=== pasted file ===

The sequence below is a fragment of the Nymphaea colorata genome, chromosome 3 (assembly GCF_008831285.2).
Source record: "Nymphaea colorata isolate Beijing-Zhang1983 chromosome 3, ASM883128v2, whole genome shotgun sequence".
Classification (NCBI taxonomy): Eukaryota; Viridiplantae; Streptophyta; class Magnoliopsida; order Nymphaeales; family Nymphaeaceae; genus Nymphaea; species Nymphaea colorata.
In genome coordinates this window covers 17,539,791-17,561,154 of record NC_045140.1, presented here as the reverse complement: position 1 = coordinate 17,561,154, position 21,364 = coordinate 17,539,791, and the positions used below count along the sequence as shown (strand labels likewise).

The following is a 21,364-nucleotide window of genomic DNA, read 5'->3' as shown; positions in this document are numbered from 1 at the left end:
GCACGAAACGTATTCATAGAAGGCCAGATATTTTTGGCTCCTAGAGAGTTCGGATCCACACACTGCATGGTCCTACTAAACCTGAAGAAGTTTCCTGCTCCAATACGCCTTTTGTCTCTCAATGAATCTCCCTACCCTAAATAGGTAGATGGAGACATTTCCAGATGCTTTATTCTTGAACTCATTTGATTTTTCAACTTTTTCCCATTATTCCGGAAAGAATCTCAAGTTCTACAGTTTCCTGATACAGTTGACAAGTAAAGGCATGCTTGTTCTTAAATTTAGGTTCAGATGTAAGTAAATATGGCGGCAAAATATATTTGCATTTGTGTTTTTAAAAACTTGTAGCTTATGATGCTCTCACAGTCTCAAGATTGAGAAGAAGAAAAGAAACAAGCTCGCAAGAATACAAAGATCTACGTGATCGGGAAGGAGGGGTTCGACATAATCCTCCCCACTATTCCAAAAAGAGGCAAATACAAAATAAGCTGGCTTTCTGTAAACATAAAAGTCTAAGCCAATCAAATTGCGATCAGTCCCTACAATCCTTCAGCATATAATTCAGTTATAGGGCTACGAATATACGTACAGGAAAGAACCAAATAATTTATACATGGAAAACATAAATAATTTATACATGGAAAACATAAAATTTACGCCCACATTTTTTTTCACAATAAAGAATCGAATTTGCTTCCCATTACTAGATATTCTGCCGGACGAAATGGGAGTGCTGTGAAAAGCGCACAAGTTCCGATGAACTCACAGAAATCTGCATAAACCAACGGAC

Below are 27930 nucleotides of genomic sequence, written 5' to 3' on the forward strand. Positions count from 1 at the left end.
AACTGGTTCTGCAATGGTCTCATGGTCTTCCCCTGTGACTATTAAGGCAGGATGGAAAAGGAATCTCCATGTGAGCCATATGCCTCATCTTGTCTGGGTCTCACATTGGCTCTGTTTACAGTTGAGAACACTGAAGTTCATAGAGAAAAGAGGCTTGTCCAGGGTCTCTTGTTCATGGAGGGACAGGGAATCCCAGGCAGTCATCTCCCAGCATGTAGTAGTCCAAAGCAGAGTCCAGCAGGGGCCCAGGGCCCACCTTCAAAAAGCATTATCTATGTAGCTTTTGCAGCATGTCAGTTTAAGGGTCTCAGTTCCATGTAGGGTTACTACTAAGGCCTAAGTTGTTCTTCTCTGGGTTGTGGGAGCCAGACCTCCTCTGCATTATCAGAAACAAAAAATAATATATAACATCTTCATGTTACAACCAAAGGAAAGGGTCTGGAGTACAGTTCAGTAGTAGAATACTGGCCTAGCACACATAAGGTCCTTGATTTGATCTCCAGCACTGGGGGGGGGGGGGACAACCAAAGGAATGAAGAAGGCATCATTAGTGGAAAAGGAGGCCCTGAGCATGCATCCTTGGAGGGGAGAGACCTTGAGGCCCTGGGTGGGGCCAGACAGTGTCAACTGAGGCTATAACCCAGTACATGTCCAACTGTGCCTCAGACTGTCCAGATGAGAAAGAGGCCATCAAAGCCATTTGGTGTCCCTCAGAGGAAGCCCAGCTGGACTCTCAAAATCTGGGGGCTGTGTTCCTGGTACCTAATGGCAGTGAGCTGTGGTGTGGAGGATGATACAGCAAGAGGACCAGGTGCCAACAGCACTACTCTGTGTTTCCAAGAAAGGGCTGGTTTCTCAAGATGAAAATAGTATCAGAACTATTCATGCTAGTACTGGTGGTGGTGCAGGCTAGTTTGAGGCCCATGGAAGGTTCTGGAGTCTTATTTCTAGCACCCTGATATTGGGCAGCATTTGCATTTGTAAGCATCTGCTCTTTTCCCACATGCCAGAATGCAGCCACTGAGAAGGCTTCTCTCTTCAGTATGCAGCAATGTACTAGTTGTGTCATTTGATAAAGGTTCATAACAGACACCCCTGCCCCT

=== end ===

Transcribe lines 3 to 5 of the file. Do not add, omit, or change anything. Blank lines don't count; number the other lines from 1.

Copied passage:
Classification (NCBI taxonomy): Eukaryota; Viridiplantae; Streptophyta; class Magnoliopsida; order Nymphaeales; family Nymphaeaceae; genus Nymphaea; species Nymphaea colorata.
In genome coordinates this window covers 17,539,791-17,561,154 of record NC_045140.1, presented here as the reverse complement: position 1 = coordinate 17,561,154, position 21,364 = coordinate 17,539,791, and the positions used below count along the sequence as shown (strand labels likewise).

The following is a 21,364-nucleotide window of genomic DNA, read 5'->3' as shown; positions in this document are numbered from 1 at the left end: